Press Releases: Most graduate job applications receive no response

Press Releases September 2013

Average ratio of job applications to receiving an invitation to interview is twenty to one. Employers must adopt best practices to keep graduates informed.

New research by, the largest independent graduate job board in the UK, reveals that in most cases employers do not respond to applications for graduate schemes and jobs. Graduate job seekers fail to hear anything at all in response to three out of five of their applications. (The average ratio of applications made to no response received is 1.61:1.) This often leaves graduates experiencing a frustrating period of anxious anticipation waiting for news as to whether their application is successful or not.

The research - which required graduate job seekers to consider all the application methods and information sources they use to find a career - shows that for every five of the applications they submit, only once will graduates receive notification from an employer that their application has been unsuccessful. (The average ratio of applications made to receiving a notification of being unsuccessful is 5.54:1.)

Most people looking for a graduate job make over 25 applications. Just 16 per cent have applied for 100 jobs or more. The average ratio of job applications made to receiving invitations to interviews or assessment centres is just over twenty to one (20.79:1). Interestingly the lower the number of job applications students have made, the more likely they are to have succeeded in securing invitations to interviews.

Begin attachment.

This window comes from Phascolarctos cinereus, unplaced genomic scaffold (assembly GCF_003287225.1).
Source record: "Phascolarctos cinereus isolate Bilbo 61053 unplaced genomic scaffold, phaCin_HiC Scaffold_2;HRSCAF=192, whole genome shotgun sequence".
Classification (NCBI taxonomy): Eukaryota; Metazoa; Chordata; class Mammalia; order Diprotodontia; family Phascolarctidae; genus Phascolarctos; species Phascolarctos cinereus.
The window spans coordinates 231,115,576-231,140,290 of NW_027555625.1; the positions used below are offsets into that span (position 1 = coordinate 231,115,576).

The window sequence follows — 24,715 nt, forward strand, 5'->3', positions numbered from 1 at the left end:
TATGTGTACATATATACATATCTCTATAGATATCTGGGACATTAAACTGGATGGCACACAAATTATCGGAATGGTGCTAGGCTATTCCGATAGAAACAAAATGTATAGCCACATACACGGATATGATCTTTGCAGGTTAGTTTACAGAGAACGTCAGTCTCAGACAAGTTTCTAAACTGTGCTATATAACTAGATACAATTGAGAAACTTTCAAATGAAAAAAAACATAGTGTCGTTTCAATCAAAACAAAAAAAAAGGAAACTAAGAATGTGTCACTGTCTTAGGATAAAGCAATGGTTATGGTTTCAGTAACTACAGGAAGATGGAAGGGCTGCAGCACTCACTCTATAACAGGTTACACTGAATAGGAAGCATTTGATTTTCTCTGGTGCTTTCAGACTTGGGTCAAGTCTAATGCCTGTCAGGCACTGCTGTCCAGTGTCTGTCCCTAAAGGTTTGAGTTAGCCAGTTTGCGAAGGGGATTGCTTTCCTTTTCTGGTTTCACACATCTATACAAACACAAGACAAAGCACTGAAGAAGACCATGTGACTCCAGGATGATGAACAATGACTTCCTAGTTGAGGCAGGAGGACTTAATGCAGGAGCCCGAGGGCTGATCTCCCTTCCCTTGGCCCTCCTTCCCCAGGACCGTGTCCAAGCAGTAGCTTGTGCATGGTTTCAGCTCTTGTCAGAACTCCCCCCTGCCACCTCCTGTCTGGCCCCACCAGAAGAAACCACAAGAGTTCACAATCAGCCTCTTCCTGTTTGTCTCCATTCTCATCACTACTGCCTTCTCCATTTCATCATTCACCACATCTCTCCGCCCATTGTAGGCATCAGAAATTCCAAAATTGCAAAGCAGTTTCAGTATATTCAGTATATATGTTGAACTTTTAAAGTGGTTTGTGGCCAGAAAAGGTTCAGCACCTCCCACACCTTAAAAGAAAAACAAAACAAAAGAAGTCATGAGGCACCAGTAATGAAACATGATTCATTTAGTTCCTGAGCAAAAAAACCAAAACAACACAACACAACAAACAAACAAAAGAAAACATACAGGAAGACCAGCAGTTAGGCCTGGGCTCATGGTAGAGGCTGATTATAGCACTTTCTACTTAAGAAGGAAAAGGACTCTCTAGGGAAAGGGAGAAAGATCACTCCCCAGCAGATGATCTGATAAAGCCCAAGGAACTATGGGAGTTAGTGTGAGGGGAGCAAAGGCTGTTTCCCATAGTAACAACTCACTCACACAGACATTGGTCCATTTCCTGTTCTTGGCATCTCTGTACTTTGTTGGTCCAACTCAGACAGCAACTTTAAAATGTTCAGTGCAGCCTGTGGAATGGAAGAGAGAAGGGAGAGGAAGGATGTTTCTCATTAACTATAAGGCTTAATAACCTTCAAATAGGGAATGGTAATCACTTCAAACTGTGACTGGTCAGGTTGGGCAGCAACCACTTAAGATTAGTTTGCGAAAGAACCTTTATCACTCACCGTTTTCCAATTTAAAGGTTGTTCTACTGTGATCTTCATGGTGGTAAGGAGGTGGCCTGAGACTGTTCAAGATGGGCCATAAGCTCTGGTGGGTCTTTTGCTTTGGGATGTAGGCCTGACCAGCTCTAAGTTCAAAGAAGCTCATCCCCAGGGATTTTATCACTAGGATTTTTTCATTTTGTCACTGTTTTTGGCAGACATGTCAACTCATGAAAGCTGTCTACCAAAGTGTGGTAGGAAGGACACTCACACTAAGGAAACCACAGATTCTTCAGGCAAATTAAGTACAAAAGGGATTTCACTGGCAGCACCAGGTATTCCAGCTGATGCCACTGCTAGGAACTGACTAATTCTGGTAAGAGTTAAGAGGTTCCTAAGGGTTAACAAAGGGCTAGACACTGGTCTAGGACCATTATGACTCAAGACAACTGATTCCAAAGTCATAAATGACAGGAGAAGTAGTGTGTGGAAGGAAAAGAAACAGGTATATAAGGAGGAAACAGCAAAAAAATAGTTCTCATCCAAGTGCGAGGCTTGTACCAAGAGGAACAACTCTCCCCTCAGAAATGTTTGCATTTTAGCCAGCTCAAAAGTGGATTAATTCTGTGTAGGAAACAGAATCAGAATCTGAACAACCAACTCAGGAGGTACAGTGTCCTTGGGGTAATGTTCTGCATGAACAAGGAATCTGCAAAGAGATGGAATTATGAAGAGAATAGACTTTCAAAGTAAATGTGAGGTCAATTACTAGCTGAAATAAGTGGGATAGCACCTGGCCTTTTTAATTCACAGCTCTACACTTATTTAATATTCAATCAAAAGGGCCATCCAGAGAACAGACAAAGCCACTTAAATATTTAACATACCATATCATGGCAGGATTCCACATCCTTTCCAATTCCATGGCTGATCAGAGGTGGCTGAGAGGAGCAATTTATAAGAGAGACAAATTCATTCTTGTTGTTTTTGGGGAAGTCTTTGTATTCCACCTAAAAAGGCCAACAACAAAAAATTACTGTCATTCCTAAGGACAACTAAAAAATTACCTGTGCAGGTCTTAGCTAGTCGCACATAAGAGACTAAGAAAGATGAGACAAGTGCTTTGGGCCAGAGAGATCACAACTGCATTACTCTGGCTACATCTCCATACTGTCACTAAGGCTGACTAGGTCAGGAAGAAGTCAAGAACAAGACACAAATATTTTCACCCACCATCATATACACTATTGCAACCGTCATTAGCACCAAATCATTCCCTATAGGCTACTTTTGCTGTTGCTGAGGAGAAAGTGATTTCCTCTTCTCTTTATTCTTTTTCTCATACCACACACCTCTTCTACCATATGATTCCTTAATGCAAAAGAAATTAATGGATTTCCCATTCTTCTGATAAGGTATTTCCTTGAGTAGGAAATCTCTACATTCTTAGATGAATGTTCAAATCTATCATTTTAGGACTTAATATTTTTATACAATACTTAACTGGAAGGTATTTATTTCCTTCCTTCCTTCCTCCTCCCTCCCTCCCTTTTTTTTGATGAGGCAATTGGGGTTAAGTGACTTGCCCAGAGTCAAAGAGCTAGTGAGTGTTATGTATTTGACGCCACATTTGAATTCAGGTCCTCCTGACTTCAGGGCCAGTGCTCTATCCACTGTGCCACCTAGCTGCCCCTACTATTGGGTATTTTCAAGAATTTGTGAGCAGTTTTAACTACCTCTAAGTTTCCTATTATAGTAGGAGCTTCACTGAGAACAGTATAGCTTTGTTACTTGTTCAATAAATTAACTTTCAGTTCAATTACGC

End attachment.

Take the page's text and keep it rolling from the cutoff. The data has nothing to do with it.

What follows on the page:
Number of Applications MadeApplication to Interview Invitation Ratio
Up to 259.09:1
26 - 5016.05:1
51 - 7524.59:1
76 - 10018.4:1

A focused approach increases rate of success helps to match high quality candidates to roles at small, medium and large organisations across a range of industries. It enables recruiters to specifically target relevant roles to relevant graduates and empowers graduates to search for the positions that they truly want and that are best suited to them.

The graduate job seekers that are reporting a higher success rate in being invited to interviews are those that are not operating a scatter-gun approach to their career search, but are more focused on the type of roles they are applying for. This does not mean graduates should limit the absolute number of applications they make if they are not attaining success. They need to persevere but with a more focused application strategy that identifies employers with available roles which most closely match their qualifications, skills and interests, and that also considers the level of competition for such roles. This will reduce the amount of disappointment they may feel if they do not hear anything back from employers.

The results also highlight a need for both graduates and employers to target each other more effectively and efficiently. Graduates are using a variety of sources to access information about graduate schemes, employers and available roles. However they need to assess which of these sources wants to get to know most about them, their education, their skills and their previous work history. When graduates submit this information to, their career search becomes far more focused on available positions that fit their abilities and interests. This improves their likelihood of securing interviews.

As well as promoting roles to very targeted groups of job seekers, recruiters are increasingly using's candidate CV search capabilities to specifically search's database of high quality graduates for the requisite qualities of their next employee. These filtering functions enable employers to pick not just academically qualified graduates, but those who have transferable skills, work experience and who have shown commitment to building their employability. Selecting from a focused pool of candidates means employers can be more efficient in their selection process and have far fewer graduates to disappoint.